According to Matthews, Kendrick immediately looked up Fly Rod Crosby on the internet and fell in love.

“She got pretty excited,” the author remembered. “We started to communicate by email, and then we finally met in January. I love her style!”

The two soon-to-be collaborators toured landmarks in Phillips so Kendrick could get a sense of the locale for the book.

“Heidi lives in Portland, which is two hours away from me. We didn’t meet very often,” Matthews explained. “I didn’t actually see all of the artwork until it was pretty much in book form. But I could tell I was going to like it.”

The two found a layout person, a printer and a binder — all from Maine — in time to have the book debut at a local Fly Rod Crosby Day in May.

The book is titled “Cornelia ‘Fly Rod’ Crosby, Champion of Maine.” Because most of the information known about Crosby covers her adult life, Matthews had to invent some details about her subject’s youth.

“I thought Cornelia must have been kind of a feisty little girl,” her biographer said. “I kind of surmised that, for instance, she assumed that she’d better get a good education because her father and brother had both died. ... I tried to keep it all as true as I possibly could.”

The book tells a strong, fascinating story and features more than 30 charming, colorful illustrations. It starts with the hard fact that “Fly Rod” suffered all her life from consumption (the 19th-century term for tuberculosis), the disease from which her father and brother perished.

Her determination to follow doctors’ instructions and spend as much time as possible outside the house led to her career as an outdoorswoman and a promoter of Maine’s natural beauties.

“It is an uplifting kind of thing,” Matthews said of Crosby’s story. “I wanted to show the kids: If you work hard, you can grow up in a small town like this, but it doesn’t mean you can’t achieve things. ... You don’t even have to leave the town!”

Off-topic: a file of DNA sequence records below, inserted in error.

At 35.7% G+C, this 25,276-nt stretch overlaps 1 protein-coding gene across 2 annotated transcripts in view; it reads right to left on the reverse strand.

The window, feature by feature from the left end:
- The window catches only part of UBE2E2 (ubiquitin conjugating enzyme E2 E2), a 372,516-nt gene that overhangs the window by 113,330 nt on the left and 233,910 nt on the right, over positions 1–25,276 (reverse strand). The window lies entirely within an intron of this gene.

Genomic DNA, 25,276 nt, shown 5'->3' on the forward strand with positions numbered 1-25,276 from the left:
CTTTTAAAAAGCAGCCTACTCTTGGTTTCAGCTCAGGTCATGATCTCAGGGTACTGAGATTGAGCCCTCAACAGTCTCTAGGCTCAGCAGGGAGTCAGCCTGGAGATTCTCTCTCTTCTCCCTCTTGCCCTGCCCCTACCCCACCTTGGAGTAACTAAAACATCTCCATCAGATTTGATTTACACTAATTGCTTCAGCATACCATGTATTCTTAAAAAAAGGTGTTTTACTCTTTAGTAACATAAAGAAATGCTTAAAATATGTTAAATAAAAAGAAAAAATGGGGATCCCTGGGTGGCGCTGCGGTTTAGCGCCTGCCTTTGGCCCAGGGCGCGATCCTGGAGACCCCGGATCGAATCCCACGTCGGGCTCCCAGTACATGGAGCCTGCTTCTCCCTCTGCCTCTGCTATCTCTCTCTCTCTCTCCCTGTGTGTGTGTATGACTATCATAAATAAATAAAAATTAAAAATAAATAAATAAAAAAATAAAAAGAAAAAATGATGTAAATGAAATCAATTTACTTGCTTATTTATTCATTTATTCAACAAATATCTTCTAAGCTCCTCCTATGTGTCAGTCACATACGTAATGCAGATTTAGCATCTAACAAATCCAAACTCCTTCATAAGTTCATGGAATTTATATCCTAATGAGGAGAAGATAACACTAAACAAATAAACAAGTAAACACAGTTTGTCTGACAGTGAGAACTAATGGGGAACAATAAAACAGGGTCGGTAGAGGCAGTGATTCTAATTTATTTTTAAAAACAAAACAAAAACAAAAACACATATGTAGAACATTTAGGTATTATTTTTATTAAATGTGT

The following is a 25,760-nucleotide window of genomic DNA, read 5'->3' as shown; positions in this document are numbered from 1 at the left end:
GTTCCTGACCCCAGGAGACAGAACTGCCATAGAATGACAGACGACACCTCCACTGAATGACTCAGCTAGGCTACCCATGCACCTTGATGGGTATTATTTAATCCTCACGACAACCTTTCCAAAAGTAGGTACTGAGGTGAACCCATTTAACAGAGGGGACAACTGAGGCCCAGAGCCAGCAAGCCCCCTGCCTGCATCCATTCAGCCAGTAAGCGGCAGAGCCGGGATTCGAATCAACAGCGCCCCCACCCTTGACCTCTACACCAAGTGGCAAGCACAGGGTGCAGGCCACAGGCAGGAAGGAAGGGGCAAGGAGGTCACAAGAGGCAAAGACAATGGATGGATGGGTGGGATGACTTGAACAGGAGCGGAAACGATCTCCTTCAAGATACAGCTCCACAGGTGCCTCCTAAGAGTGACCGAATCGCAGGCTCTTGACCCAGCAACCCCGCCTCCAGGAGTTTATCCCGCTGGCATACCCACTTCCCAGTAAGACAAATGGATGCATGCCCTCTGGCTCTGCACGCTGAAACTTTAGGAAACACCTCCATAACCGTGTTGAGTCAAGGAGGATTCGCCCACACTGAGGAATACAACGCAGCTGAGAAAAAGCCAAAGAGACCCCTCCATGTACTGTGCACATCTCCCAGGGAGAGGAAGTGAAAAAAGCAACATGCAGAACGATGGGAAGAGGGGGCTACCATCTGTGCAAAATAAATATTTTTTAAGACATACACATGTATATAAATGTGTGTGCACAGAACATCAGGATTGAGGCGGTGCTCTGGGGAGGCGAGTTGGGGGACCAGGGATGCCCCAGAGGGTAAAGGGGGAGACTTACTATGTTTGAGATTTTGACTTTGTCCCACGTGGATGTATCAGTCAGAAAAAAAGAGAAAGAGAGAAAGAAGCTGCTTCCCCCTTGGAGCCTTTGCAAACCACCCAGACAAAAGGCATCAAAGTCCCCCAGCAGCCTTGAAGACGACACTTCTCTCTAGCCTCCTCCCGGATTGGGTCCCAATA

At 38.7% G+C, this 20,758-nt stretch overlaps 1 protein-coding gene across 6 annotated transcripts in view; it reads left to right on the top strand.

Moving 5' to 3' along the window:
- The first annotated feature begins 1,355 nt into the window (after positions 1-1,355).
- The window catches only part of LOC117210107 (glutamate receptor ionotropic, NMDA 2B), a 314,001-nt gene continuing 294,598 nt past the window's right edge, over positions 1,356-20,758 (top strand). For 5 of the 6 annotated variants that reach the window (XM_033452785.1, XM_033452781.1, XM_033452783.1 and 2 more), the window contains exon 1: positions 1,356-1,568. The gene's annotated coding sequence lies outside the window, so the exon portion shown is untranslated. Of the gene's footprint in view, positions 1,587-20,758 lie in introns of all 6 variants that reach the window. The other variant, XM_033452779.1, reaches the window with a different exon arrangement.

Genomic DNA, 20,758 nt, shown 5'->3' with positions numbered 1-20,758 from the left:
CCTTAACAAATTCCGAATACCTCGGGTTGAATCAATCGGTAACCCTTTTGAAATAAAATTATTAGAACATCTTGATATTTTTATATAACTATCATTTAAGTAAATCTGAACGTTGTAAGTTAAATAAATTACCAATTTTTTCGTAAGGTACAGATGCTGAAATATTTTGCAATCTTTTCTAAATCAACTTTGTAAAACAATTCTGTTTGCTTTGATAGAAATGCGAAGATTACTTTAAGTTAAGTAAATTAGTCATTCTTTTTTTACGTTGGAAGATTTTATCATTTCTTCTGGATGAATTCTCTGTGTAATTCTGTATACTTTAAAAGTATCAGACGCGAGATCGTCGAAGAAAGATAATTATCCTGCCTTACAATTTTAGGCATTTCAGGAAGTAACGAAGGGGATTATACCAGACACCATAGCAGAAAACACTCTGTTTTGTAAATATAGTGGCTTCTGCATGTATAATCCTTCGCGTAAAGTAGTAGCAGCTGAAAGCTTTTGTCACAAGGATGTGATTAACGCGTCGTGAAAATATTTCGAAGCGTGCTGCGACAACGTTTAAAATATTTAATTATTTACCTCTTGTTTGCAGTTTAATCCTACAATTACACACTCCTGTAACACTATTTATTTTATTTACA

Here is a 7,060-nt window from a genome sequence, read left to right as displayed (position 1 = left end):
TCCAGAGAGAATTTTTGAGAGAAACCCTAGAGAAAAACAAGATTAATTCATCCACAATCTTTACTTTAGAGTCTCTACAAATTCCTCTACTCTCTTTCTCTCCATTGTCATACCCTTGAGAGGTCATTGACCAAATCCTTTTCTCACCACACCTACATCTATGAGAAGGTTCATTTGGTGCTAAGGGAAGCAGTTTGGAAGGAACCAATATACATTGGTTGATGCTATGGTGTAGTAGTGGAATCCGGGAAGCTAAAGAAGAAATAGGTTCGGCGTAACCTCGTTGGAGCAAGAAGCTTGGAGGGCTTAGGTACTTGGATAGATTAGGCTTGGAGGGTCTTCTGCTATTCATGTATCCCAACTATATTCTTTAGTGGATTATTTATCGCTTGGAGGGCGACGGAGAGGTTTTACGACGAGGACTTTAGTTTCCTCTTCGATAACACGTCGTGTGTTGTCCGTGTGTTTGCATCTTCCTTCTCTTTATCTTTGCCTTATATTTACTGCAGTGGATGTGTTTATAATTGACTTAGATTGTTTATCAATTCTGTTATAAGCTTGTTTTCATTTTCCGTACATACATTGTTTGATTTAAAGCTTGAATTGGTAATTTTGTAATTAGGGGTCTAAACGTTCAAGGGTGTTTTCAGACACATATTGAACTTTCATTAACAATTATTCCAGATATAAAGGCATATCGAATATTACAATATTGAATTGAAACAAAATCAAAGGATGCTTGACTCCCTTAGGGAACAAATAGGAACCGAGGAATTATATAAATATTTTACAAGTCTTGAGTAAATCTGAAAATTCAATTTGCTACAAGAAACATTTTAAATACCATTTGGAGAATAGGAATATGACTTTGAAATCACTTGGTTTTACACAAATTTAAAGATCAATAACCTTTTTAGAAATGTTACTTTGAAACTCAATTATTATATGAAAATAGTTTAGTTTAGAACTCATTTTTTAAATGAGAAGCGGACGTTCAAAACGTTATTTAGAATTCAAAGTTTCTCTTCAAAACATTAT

The book has garnered a positive reaction from townspeople since its publication.

“People in Phillips are happy to have it,” Matthews said. “It’s rural America, so all of our factories are gone. A lot of our stores are gone. ...

“Dick and I moved here, and we thought, this is a really nice little town. It’s right on the river. It doesn’t have everything … but there are towns throughout American that don’t have anything,” she continued. “We’re fortunate that we have as much as we have here. And we have the beauty of this part of Maine. I kind of wanted to instill a sense of pride in the town of Phillips.”

Her book should interest not just readers in Maine but anyone — adult or young person— who cares about nature and a hopeful story. Interestingly, Matthews said, Cornelia Crosby’s favorite sport, fly fishing, is becoming increasingly fashionable among women in New England.

The new author has talked about the book at a number of “pie and tie” events during which female participants consume coffee and pie, and learn how to tie flies.

“Fly fishing is the new yoga,” she said.

“Cornelia ‘Fly Rod’ Crosby, Champion of Maine” costs $18.95. The book may be ordered, and Pam Matthews may be contacted, via here website at championofmaine.com.

Tinky Weisblat is the author of “The Pudding Hollow Cookbook,” “Pulling Taffy,” and “Love, Laughter, and Rhubarb.” Visit her website, TinkyCooks.com.